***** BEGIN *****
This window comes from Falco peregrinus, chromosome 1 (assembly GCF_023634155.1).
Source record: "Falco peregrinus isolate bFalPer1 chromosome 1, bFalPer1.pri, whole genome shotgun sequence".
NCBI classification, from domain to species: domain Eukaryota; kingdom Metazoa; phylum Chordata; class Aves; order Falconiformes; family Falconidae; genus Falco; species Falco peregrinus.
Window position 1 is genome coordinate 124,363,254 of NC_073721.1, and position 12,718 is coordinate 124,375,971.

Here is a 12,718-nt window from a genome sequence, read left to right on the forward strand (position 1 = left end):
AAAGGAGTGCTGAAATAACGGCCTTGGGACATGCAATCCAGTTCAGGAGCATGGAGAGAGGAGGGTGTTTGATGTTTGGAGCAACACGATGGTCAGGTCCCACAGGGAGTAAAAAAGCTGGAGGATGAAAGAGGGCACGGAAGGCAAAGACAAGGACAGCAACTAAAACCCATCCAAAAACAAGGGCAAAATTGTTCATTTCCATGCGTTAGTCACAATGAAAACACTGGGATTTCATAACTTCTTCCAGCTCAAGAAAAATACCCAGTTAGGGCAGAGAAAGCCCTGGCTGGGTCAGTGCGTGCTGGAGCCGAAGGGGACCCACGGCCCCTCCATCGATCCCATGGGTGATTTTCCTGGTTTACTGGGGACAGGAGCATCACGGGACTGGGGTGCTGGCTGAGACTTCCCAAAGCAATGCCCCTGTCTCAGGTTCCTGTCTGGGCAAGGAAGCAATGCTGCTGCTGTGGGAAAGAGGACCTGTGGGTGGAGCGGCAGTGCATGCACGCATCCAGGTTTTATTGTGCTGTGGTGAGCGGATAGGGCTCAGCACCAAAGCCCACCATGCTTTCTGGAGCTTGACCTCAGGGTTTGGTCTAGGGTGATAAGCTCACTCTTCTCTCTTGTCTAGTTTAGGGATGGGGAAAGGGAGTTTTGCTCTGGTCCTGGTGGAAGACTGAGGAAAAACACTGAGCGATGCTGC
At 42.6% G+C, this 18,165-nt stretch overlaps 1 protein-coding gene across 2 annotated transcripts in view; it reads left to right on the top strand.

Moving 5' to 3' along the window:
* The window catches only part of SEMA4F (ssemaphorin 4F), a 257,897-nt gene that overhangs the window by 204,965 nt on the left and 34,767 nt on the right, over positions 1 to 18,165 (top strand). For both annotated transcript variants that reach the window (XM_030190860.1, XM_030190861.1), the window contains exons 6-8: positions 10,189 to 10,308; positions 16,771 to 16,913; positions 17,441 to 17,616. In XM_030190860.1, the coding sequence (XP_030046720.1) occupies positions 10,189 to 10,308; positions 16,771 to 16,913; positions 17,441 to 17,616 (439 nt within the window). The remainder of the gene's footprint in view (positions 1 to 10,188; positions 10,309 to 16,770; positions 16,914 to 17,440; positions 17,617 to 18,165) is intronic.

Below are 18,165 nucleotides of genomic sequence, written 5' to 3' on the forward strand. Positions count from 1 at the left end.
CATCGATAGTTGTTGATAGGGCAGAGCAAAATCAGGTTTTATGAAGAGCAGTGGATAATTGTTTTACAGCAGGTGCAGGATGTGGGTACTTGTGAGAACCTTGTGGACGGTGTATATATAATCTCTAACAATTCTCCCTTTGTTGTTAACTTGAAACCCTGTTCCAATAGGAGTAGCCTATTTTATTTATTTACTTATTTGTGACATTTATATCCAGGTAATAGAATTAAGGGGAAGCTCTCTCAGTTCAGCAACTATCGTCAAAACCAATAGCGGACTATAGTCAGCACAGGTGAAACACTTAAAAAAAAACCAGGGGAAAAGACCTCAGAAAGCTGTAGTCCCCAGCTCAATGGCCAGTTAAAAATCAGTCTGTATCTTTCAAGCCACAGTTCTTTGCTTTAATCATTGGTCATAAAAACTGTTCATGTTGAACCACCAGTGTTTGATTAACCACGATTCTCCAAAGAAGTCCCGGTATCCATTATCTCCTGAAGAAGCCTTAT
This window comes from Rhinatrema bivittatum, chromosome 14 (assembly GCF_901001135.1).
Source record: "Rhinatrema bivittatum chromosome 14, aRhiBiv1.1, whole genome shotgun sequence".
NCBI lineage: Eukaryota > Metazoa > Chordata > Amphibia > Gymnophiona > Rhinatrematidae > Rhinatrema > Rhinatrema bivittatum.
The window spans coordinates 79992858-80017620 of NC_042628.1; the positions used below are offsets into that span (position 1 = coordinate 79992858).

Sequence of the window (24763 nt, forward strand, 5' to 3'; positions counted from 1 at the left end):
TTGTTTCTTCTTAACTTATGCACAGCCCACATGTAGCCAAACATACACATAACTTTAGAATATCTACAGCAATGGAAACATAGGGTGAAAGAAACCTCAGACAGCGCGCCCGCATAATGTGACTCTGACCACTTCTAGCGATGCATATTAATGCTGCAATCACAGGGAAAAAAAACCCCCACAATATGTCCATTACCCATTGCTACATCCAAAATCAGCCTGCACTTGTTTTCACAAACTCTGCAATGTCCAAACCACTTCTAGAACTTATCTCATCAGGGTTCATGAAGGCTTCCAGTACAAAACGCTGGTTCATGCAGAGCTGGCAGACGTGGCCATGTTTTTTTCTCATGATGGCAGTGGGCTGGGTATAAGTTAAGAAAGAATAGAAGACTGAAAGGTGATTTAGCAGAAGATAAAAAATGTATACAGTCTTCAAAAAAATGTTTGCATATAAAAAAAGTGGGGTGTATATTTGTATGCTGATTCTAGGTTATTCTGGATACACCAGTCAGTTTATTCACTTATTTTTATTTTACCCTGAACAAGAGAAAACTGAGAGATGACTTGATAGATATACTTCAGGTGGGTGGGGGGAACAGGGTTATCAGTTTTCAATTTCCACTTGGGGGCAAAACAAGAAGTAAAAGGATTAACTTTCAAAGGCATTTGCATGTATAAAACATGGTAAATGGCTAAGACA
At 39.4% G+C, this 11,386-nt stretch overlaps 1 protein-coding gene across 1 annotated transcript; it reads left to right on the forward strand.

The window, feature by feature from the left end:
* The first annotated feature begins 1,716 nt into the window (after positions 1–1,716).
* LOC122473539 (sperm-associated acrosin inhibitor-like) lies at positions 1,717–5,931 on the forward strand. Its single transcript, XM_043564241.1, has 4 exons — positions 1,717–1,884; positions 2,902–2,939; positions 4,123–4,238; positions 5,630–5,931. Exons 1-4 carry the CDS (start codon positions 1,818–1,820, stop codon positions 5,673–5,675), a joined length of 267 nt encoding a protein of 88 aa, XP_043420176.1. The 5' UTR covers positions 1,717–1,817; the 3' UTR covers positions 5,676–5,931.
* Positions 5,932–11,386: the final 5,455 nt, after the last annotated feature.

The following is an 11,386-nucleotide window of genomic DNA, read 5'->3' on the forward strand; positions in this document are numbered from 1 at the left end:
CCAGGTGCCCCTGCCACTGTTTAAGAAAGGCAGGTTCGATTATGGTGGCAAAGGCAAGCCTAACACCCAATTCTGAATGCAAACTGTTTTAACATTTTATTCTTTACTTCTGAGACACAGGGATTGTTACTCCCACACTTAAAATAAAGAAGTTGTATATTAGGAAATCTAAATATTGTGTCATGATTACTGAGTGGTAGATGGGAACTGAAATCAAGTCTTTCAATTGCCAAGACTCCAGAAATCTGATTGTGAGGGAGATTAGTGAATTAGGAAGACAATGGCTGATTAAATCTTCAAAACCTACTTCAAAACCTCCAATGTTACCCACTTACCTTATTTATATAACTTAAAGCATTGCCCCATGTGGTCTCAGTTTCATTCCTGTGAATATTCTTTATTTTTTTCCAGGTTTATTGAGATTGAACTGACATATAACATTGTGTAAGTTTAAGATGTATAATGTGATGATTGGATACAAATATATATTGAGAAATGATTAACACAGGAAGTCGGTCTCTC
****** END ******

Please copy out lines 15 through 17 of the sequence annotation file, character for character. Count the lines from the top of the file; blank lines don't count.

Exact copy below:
The window spans coordinates 79992858-80017620 of NC_042628.1; the positions used below are offsets into that span (position 1 = coordinate 79992858).

Sequence of the window (24763 nt, forward strand, 5' to 3'; positions counted from 1 at the left end):
TTGTTTCTTCTTAACTTATGCACAGCCCACATGTAGCCAAACATACACATAACTTTAGAATATCTACAGCAATGGAAACATAGGGTGAAAGAAACCTCAGACAGCGCGCCCGCATAATGTGACTCTGACCACTTCTAGCGATGCATATTAATGCTGCAATCACAGGGAAAAAAAACCCCCACAATATGTCCATTACCCATTGCTACATCCAAAATCAGCCTGCACTTGTTTTCACAAACTCTGCAATGTCCAAACCACTTCTAGAACTTATCTCATCAGGGTTCATGAAGGCTTCCAGTACAAAACGCTGGTTCATGCAGAGCTGGCAGACGTGGCCATGTTTTTTTCTCATGATGGCAGTGGGCTGGGTATAAGTTAAGAAAGAATAGAAGACTGAAAGGTGATTTAGCAGAAGATAAAAAATGTATACAGTCTTCAAAAAAATGTTTGCATATAAAAAAAGTGGGGTGTATATTTGTATGCTGATTCTAGGTTATTCTGGATACACCAGTCAGTTTATTCACTTATTTTTATTTTACCCTGAACAAGAGAAAACTGAGAGATGACTTGATAGATATACTTCAGGTGGGTGGGGGGAACAGGGTTATCAGTTTTCAATTTCCACTTGGGGGCAAAACAAGAAGTAAAAGGATTAACTTTCAAAGGCATTTGCATGTATAAAACATGGTAAATGGCTAAGACA